77th Annual Maine Agricultural Trades Show Begins in Augusta

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AUGUSTA, Maine (WABI) - Hundreds of people are crowding the Augusta Civic Center this week for the Annual Maine Agricultural Trades Show. In its 77th year, the event is a critical learning summit for the state’s farmers and food processors.

“Agriculture is an important part of Maine's natural resource based economy,” said John Rebar, Executive Director of the University of Maine Cooperative Extension. “This is a premier event for agriculture in Maine.”

At a luncheon attended by industry leaders and Governor LePage, the University of Maine Systems announced that more than 20% of the food purchased by Maine’s Public Universities are from in-state sellers.

“18 months into this plan, we're already at 23 percent which we see as really the floor, not the celling,” said Rebar. “We hope to continue to grow. It represents about 1.5 million dollars of funding that will go into sales that will go into Maine businesses, farms, and food processors.”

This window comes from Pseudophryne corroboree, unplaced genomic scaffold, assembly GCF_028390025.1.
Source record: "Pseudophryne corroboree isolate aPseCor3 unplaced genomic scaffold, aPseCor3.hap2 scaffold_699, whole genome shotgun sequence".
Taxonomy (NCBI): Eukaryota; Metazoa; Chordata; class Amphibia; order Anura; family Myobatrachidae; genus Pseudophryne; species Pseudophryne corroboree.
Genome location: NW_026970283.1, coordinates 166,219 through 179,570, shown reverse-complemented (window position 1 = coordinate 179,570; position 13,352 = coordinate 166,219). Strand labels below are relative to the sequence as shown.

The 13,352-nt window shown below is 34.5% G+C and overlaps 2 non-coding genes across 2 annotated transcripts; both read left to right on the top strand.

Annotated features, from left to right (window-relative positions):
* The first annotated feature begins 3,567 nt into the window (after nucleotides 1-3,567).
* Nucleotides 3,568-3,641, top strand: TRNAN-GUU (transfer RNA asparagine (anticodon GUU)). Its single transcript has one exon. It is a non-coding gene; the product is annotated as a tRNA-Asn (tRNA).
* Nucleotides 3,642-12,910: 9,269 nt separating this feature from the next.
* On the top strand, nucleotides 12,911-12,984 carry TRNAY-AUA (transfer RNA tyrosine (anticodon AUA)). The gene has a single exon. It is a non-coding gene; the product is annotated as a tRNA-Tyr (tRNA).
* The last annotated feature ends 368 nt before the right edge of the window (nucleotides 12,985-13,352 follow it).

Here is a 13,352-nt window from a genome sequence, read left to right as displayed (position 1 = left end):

The university system believes that a support of the local agricultural is critical to the state’s success.

“For Maine's economy to prosper in the future, we have to drive local need,” said Rebar. “We have to make sure that we take care of each other and trying to see how we can support our local economies.

“We're trying to make it easy for companies to sell into the University of Maine System, we're trying to educate processors and farmers about what that process is like and how it works because selling it to institutional buying is different than selling it at a farmer's market or at a market center.”

The trade show goes until Thursday and is free for everyone. With dozens of vendors and informational booths, there is plenty buy, taste, and learn when it comes to Maine agriculture.

“The food-based economy is a gross sector of our economy overall. We're seeing more people wanting to get into farming and wanting to get into food processing. So this is a place where they can come to learn information, learn from different vendors and different educational organizations like the University, what's going to help them succeed.”